Monday, May 9, 2005

If it ain't broke, don't privatize it. Social Security, that is

If you haven't noticed, President Bush decided to touch the "third rail" of American Politics. He's been talking about privatizing Social Security. Except he's using every term but "privatizing", preferring the term "private accounts". But what it boils down to is to toss our retirement dollars into the stock market and gamble, but if the last four years hasn't taught us to be careful about the stock market, then what else would?

Recycled rhetoric Bush's huge gamble on dismantling the cornerstone of the New Deal will fail. And if the Democrats remain disciplined, his defeat will be profound. (By Sidney Blumenthal, SALON.COM, March 3, 2005)

First we have a history lesson. It seems that the "Social Security is unworkable and fundamentally flawed" claim is not new at all. Instead the claim has been circling around the Republican Party since 1936, and has been repeated by several Republican Party figures through the years. It's no doubt the failure of those prior claims that has led us to regard Social Security as the third rail of American Politics, because several generations of Republican leaders have killed their political careers over this issue.

But when Reagan became president he jettisoned his denunciation of Social Security. In 1983, he signed a bipartisan tax and benefits bill extending its solvency until 2060. The ultimate conservative had used anti-Social Security rhetoric to galvanize his conservative base to gain office, but as president he joined his Republican predecessors in supporting the system. With that, he took the issue off the table for years. In 1996, Sen. Bob Dole never mentioned a word against Social Security, proud of having been a co-sponsor of the 1983 bill Reagan had signed.

...Bush's impending defeat on Social Security is no minor affair. He has made this the centerpiece of domestic policy of his second term. It is the decades-long culmination of the conservative wing's hostility against Social Security and the Democratic Party. Projecting images of Roosevelt and Kennedy cannot distract from Bush's intent to undermine the accomplishments of Democratic presidents. The repudiation of Bush on Social Security will be fundamental and profound and will shake the foundations of conservative Republicanism. Bush's agony is only beginning, if the Democrats in the Senate can maintain their discipline.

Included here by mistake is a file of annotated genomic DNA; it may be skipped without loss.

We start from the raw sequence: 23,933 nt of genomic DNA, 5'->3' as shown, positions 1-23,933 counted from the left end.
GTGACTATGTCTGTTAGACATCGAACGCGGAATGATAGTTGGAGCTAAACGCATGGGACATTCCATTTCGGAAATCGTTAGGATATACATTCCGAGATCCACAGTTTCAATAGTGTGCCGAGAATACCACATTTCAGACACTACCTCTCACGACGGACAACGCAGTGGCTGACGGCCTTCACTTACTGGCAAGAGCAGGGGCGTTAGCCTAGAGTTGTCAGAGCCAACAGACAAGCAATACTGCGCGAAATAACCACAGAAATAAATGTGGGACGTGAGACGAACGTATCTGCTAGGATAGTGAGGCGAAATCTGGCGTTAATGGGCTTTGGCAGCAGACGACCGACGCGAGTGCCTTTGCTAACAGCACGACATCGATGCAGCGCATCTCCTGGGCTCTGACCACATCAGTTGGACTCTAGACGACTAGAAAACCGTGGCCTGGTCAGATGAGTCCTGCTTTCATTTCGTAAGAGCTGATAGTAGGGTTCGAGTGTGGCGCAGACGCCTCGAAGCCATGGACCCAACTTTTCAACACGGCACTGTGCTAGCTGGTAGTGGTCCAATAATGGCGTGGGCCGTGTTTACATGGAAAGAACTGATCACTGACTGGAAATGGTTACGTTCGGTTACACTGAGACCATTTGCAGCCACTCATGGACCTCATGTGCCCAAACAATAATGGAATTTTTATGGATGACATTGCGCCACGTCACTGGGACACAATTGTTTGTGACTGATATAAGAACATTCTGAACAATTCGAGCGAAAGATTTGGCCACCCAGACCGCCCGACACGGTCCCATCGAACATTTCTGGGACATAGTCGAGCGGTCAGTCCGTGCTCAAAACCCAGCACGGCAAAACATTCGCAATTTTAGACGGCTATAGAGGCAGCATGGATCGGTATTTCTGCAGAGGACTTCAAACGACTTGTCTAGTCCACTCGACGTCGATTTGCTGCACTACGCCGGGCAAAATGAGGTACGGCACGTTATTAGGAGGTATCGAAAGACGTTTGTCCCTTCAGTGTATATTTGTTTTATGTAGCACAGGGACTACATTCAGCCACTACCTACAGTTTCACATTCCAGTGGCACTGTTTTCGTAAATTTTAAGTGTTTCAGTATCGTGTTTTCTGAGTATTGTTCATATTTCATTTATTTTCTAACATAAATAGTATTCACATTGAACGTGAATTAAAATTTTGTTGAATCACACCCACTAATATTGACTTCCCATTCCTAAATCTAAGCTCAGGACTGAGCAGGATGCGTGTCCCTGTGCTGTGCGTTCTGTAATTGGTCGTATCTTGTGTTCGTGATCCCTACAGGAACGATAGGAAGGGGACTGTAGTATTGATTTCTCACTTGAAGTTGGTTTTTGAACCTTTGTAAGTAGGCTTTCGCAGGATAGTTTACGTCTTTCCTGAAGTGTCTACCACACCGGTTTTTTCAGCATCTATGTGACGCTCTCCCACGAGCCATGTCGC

While it's delicious to consider Bush dying in a self-made immolation ...

Let us turn to ten myths about Social Security. It's published by The Social Security Network, an informational resource about the Social Security program operated by The Century Fund.

What they've done is collect all the Republican claims that the Social Security system is due to collapse, and refuted every one.

They've also published a list of 12 reasons why privatizing Social Security is a bad idea.

We also have to consider how accurate are the claims made by the Bush administration. Apparently to justify the claim that the system will fall apart in 2042, they have to assume horrible U.S. economic performance in terms of GDP growth rate. How bad? It would be the worst economic performance since the 1930's, that is how bad. So, if our economy were to be that bad wouldn't a privatized account whose growth depends on the stock market also perform badly?

I gathered all this from a Flash animation titled "If it ain't broke, don't privatize it!", which won MoveOn's contest to make an animation explaining why the Social Security proposals are just plain bad.

The most interesting point from the animation is the cap. Social Security is taxed at a fixed rate on your income, for up to $90,000 of your income. If you make more than $90,000 income, you pay a maximum of around $5800 in Social Security. Even if you make $zillions per year, all you are taxed for Social Security is the $5800.

The simplest way to "fix" Social Security is to simply raise the cap.